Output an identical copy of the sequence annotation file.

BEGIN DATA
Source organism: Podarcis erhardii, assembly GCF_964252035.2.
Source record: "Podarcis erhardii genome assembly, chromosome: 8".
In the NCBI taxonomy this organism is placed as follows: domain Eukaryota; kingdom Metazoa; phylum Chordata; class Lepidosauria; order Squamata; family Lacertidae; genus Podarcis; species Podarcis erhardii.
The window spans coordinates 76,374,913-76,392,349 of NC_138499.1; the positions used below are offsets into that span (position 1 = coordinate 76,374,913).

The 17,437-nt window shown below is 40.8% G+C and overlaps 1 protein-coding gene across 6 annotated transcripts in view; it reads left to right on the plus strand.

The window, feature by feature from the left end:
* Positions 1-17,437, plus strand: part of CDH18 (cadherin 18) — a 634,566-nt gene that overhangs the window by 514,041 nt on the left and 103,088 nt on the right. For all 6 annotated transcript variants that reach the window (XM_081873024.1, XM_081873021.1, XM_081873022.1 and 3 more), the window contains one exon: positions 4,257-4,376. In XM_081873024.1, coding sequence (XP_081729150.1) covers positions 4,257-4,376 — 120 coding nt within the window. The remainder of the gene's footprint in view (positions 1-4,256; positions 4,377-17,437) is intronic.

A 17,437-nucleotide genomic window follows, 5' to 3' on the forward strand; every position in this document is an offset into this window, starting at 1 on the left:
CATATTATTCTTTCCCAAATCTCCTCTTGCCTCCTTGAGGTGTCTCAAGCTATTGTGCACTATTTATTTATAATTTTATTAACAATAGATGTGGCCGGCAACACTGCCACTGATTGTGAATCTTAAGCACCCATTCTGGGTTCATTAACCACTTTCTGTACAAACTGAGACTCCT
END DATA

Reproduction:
Source organism: Podarcis erhardii, assembly GCF_964252035.2.
Source record: "Podarcis erhardii genome assembly, chromosome: 8".
In the NCBI taxonomy this organism is placed as follows: domain Eukaryota; kingdom Metazoa; phylum Chordata; class Lepidosauria; order Squamata; family Lacertidae; genus Podarcis; species Podarcis erhardii.
The window spans coordinates 76,374,913-76,392,349 of NC_138499.1; the positions used below are offsets into that span (position 1 = coordinate 76,374,913).

The 17,437-nt window shown below is 40.8% G+C and overlaps 1 protein-coding gene across 6 annotated transcripts in view; it reads left to right on the plus strand.

The window, feature by feature from the left end:
* Positions 1-17,437, plus strand: part of CDH18 (cadherin 18) — a 634,566-nt gene that overhangs the window by 514,041 nt on the left and 103,088 nt on the right. For all 6 annotated transcript variants that reach the window (XM_081873024.1, XM_081873021.1, XM_081873022.1 and 3 more), the window contains one exon: positions 4,257-4,376. In XM_081873024.1, coding sequence (XP_081729150.1) covers positions 4,257-4,376 — 120 coding nt within the window. The remainder of the gene's footprint in view (positions 1-4,256; positions 4,377-17,437) is intronic.

A 17,437-nucleotide genomic window follows, 5' to 3' on the forward strand; every position in this document is an offset into this window, starting at 1 on the left:
CATATTATTCTTTCCCAAATCTCCTCTTGCCTCCTTGAGGTGTCTCAAGCTATTGTGCACTATTTATTTATAATTTTATTAACAATAGATGTGGCCGGCAACACTGCCACTGATTGTGAATCTTAAGCACCCATTCTGGGTTCATTAACCACTTTCTGTACAAACTGAGACTCCT